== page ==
Tennessee Divorce & Separation
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Getting a separation or divorce is common in every state, but the laws and rules that govern these processes can vary widely depending on what state you live in. It’s important to know the details in your state before starting in on the divorce process. What are the requirements for getting a divorce in Tennessee? Is mediation a requirement before you can get a Tennessee divorce? What is Tennessee law on annulments? Find the answers to your Tennessee divorce questions here.
Tennessee Legal Separation:
Legal separations are allowed in Tennessee and generally granted for up to two years, after which time the court may grant an absolute divorce (if the parties have not reconciled by then and a petition for absolute divorce is filed). Once the separation is granted, the court may modify or add to the decree in order to address visitation issues, provide spousal support, and/or child support.
Grounds for Divorce/Fault – No Fault:
Tennessee has both fault and no-fault grounds for divorce. For no-fault divorces, “irreconcilable differences” is the basic standard the parties must meet to show grounds. Fault-based grounds are considerably more specific, for instance: adultery, bigamy, impotence, extreme cruelty, willful desertion, two year period of separation, the suffering of “intolerable indignities,” abandonment with refusal to provide for the other spouse, and abuse of controlled substances or alcohol.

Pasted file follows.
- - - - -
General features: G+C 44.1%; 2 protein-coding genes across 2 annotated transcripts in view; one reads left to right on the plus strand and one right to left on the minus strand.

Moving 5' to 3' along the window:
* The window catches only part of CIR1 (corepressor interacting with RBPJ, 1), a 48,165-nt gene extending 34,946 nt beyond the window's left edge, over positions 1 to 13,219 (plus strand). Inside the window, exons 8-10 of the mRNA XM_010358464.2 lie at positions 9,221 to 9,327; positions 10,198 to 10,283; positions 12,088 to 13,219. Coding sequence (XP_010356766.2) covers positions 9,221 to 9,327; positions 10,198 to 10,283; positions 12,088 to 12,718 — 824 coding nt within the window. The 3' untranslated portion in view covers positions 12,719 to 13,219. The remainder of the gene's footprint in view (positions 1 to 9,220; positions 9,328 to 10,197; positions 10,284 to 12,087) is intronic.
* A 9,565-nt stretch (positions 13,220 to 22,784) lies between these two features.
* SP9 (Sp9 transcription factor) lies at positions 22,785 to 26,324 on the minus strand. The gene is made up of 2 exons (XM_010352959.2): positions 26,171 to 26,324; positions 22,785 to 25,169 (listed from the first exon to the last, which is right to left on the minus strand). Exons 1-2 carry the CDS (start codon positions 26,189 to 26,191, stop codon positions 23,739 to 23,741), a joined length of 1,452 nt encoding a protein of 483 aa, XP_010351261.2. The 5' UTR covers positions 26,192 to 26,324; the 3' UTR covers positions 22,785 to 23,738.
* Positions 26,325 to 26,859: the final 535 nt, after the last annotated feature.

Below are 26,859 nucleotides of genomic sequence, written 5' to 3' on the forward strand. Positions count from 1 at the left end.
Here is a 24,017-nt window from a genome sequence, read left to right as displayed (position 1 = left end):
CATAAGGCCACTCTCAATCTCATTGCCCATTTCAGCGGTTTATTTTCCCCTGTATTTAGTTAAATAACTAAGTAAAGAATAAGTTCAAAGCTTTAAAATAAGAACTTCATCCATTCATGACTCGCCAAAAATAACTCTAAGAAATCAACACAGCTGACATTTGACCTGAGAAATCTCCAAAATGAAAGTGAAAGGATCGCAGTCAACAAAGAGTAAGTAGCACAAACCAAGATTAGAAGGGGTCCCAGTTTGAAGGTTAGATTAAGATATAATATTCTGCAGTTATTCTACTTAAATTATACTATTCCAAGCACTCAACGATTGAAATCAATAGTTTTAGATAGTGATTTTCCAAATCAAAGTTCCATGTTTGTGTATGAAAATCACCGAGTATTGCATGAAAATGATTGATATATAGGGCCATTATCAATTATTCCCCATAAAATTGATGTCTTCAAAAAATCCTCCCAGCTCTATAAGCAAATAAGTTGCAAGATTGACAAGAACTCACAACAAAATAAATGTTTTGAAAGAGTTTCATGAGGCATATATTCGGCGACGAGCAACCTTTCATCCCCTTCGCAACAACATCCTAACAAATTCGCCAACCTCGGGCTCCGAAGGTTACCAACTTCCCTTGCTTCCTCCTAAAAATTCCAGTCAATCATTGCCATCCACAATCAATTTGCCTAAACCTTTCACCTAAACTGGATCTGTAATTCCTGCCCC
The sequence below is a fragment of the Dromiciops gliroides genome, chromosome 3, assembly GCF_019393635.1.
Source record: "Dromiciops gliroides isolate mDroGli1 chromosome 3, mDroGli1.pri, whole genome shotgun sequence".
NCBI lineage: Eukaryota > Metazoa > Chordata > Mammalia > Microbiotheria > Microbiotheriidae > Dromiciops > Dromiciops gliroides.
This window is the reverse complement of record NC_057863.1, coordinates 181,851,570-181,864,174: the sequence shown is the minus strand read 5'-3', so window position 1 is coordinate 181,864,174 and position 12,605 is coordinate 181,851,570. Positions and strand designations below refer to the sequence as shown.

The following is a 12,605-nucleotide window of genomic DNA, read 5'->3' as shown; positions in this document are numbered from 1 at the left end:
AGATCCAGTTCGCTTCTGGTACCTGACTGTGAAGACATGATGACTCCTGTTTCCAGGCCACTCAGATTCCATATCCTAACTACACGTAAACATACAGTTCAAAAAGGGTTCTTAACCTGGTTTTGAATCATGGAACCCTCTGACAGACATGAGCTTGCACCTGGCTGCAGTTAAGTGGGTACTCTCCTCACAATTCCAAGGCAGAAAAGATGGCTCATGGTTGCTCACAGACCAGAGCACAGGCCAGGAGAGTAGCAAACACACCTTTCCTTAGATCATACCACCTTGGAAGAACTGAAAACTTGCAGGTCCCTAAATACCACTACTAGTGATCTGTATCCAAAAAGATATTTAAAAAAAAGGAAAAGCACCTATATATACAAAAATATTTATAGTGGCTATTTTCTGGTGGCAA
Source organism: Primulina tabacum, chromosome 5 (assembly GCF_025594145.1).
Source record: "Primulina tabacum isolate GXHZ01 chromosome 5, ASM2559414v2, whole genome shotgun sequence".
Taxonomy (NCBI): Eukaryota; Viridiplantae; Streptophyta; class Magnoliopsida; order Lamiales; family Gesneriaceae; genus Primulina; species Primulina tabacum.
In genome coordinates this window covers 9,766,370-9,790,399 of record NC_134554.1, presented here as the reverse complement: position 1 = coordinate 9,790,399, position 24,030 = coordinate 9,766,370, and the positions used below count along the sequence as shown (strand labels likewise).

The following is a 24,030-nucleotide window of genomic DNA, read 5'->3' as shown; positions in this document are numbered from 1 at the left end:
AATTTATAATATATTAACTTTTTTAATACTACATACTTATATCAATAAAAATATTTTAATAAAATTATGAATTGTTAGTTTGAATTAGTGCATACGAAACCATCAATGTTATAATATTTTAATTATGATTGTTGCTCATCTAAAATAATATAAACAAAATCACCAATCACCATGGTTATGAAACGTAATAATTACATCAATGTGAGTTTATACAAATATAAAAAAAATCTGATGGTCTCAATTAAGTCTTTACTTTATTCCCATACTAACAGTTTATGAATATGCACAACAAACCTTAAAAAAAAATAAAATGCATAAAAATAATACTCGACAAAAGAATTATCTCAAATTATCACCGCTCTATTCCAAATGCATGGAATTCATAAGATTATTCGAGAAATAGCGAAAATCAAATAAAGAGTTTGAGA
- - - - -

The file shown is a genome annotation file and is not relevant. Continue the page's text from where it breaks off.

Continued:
Residency/Where to File for Divorce:
To file for divorce, either party must be an actual resident of the state, or if the grounds for divorce occurred outside the state, either party must reside in the state for at least 6 months before filing the complaint. For military personnel, this requirement rises to one year. The petition must be filed in the local circuit court of the county where the parties resided at the time of their separation, or in either the county where the defendant resides or the applicant resides.
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Divorce Mediation in Tennessee:
Mediation is voluntary in Tennessee, meaning that although a judge has the right to order parties into mediation (and frequently will do so), there is no requirement that a mediation agreement be reached. But the process must be undertaken (when ordered) if there are issues in the divorce that could potentially be resolved faster, cheaper, and with less acrimony through mediation than in court. If you’re interested in more information, please take a look at the relevant sections (cited in Tennessee Divorce Laws & Resources) of the Tennessee Supreme Court Rules of Civil Procedure, Rule 31.
An annulment is a court declaration that your marriage is legally invalid. In other words, rather than ending a marriage via divorce, an annulment is a declaration that the marriage was never valid to begin with, for reasons including: consent obtained by fraud, previous marriage (unless absent for 5 years and not known to be living), bigamy, incest, and same sex.
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Tennessee Divorce Laws: Click below to find the Tennessee Divorce laws you’re looking for: